President Signs Telework Act

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December 9th, President Obama signed Telework Enhancement Act of 2010 (H.R. 1722), and now it’s the law of he land. He works at home too, after all, and understands the advantages.

The new law puts some teeth (not enough and not sharp enough, we think) into previous legislation that governs Federal employees. But it’s a big step in the right direction.

This one basically says all Federal workers are eligible to telework unless their job prevents it (like, say, air traffic controllers), it requires Federal agencies to establish telework policies, and it requires them to designate a Telework Managing Officer.

Within 180 days all Federal agencies have to

•Establish policy for eligible employees to telework
•Determine employee eligibility
•Notify all employees of their eligibility
•Establish interactive training programs for teleworkers and telework managers
•Include telework in business continuity (COOP) plans
•Designate a Telework Managing Officer
•Must be a senior official with direct access to agency head
•Provide yearly progress reports to the Office of Personnel Management

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Telework becomes must in US. How soon in Ukraine ?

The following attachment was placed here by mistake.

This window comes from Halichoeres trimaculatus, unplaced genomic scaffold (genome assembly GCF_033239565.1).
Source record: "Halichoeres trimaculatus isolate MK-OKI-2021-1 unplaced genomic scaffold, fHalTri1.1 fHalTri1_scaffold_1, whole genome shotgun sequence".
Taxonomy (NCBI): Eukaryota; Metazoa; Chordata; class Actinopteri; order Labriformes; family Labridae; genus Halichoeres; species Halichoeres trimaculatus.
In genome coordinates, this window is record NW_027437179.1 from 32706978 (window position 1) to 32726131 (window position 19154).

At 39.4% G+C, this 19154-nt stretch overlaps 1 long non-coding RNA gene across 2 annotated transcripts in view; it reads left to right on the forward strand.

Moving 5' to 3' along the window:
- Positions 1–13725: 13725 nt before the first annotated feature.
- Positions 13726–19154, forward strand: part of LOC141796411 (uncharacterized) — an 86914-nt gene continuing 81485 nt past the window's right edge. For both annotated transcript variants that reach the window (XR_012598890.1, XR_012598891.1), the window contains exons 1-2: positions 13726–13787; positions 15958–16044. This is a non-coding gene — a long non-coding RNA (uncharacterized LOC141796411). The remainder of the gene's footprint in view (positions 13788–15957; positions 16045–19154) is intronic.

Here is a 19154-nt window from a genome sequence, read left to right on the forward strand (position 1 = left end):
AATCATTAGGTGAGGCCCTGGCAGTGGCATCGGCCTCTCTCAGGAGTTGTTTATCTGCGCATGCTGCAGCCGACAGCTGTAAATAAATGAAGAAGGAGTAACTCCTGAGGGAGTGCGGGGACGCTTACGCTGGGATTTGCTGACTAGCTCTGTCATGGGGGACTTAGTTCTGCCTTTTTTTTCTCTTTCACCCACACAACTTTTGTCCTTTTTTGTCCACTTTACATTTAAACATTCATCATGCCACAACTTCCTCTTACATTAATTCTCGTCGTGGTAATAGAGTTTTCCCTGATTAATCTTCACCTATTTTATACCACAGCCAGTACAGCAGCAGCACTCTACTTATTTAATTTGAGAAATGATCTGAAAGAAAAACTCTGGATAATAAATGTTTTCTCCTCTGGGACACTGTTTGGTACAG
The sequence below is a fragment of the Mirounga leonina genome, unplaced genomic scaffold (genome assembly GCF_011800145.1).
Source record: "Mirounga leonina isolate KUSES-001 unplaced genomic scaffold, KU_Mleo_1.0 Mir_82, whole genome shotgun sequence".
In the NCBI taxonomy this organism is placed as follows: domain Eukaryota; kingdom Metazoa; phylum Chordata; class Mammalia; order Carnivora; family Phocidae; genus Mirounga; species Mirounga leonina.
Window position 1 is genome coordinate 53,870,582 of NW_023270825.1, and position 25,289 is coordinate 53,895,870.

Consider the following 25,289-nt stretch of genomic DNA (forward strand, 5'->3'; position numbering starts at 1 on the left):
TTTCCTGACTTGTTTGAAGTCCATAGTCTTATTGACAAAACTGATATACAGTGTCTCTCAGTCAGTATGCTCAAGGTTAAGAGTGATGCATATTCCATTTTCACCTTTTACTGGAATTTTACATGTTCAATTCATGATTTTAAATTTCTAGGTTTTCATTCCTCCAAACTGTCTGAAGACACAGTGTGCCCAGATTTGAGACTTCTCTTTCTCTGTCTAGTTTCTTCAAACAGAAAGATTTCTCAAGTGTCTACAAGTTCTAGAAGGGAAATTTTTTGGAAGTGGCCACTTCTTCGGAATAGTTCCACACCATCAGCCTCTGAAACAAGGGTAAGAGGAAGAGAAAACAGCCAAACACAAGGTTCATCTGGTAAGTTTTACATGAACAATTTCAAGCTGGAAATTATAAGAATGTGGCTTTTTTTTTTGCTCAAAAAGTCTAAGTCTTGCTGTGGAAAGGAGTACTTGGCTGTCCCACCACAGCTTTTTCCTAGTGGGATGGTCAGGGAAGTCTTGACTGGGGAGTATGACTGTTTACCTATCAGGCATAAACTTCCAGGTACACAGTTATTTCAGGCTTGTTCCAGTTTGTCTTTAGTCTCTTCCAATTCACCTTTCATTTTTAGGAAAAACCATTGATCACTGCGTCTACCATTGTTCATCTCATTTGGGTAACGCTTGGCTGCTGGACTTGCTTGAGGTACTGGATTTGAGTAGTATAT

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Telework Improvements Act Passes in the House of Representatives

On July 14 the U.S. House of Representatives passed the Telework Improvements Act, a bill that will enable most federal employees to spend up to 20 percent of their work time working from home (or anywhere else) over a two-week period. A similar bill has already passed the Senate; the legislation will become law once it gets through a House/Senate reconciliation.

From a July 15 post on ExecutiveGov.com:

Under the bill, the Office of Personnel Management would develop a telework policy for all employees in federal agencies and would create a Telework Managing Officer within every agency.

The bill also mandates training for employees and managers, and ensures that teleworking will not affect any individual’s performance evaluations.

This is a very big deal; Future of Work Associate Kate Lister of the Telework Research Network estimates that full implementation of this policy could save the federal government over $13 billion a year.